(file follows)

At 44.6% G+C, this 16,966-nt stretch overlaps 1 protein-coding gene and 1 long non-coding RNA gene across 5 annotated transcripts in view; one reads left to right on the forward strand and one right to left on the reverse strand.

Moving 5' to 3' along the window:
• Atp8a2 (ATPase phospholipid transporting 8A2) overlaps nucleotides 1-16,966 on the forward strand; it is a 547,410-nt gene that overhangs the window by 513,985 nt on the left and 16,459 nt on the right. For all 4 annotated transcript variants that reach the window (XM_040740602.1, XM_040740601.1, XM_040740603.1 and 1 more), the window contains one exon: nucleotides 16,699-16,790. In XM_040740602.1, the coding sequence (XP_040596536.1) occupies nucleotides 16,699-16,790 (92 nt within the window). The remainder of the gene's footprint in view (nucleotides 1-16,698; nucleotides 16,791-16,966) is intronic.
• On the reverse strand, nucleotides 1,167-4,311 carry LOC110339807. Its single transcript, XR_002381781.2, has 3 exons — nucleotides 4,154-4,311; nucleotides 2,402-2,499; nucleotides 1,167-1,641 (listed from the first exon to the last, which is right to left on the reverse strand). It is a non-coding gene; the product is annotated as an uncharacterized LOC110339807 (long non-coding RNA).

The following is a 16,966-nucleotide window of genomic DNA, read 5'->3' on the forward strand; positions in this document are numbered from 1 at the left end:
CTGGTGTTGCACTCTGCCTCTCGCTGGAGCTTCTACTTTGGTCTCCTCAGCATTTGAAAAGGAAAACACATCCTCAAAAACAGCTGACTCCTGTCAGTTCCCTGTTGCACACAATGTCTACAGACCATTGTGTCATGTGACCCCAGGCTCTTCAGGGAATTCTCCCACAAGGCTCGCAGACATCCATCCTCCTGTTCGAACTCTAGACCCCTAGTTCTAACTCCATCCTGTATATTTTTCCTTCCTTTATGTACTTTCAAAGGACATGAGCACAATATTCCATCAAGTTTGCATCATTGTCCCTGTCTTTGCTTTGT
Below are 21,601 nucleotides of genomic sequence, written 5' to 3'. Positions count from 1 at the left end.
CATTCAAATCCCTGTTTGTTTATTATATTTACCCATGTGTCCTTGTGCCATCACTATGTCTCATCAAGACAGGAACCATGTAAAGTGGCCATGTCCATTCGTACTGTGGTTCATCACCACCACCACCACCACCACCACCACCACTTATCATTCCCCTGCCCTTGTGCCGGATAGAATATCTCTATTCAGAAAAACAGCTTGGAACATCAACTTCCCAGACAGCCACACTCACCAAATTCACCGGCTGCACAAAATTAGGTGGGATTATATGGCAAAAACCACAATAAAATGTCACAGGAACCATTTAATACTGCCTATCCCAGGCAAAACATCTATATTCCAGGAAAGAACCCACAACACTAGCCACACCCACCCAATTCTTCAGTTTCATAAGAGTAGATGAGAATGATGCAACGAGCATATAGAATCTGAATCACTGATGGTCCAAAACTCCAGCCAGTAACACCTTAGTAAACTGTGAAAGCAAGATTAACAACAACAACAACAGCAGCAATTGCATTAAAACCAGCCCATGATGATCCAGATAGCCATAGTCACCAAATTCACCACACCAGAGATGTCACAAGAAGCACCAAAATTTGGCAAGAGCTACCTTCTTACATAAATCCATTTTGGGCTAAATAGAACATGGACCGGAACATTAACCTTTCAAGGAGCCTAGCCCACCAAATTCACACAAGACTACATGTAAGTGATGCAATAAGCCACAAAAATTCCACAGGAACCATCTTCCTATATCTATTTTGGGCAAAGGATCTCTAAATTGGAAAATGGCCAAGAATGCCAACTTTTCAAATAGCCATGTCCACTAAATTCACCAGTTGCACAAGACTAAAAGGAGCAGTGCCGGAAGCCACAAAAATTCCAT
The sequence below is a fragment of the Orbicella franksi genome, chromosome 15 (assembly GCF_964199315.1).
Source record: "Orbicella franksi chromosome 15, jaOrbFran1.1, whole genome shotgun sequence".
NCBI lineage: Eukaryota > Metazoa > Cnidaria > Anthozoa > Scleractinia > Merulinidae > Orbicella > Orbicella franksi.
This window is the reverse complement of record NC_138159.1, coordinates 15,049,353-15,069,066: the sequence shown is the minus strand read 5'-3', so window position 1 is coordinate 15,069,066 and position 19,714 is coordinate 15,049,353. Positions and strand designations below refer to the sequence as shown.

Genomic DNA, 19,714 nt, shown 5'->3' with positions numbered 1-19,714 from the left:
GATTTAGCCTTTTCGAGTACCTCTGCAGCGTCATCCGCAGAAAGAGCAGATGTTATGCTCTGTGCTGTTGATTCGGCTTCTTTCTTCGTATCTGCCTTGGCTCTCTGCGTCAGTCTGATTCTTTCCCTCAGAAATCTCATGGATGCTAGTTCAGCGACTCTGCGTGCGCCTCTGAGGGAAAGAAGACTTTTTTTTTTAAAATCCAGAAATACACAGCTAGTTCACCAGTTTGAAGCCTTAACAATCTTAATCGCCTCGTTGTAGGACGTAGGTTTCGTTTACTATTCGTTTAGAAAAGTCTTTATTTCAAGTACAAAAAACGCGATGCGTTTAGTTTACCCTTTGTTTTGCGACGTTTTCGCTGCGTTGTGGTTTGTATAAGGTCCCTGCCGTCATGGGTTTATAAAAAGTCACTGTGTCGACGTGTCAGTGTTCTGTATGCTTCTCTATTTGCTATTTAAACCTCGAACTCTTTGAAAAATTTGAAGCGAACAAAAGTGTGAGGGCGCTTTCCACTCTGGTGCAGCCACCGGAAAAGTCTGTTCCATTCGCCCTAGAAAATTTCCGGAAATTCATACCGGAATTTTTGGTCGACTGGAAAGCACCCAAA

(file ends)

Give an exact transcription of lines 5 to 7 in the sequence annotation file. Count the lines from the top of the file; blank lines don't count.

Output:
The following is a 16,966-nucleotide window of genomic DNA, read 5'->3' on the forward strand; positions in this document are numbered from 1 at the left end:
CTGGTGTTGCACTCTGCCTCTCGCTGGAGCTTCTACTTTGGTCTCCTCAGCATTTGAAAAGGAAAACACATCCTCAAAAACAGCTGACTCCTGTCAGTTCCCTGTTGCACACAATGTCTACAGACCATTGTGTCATGTGACCCCAGGCTCTTCAGGGAATTCTCCCACAAGGCTCGCAGACATCCATCCTCCTGTTCGAACTCTAGACCCCTAGTTCTAACTCCATCCTGTATATTTTTCCTTCCTTTATGTACTTTCAAAGGACATGAGCACAATATTCCATCAAGTTTGCATCATTGTCCCTGTCTTTGCTTTGT
Below are 21,601 nucleotides of genomic sequence, written 5' to 3'. Positions count from 1 at the left end.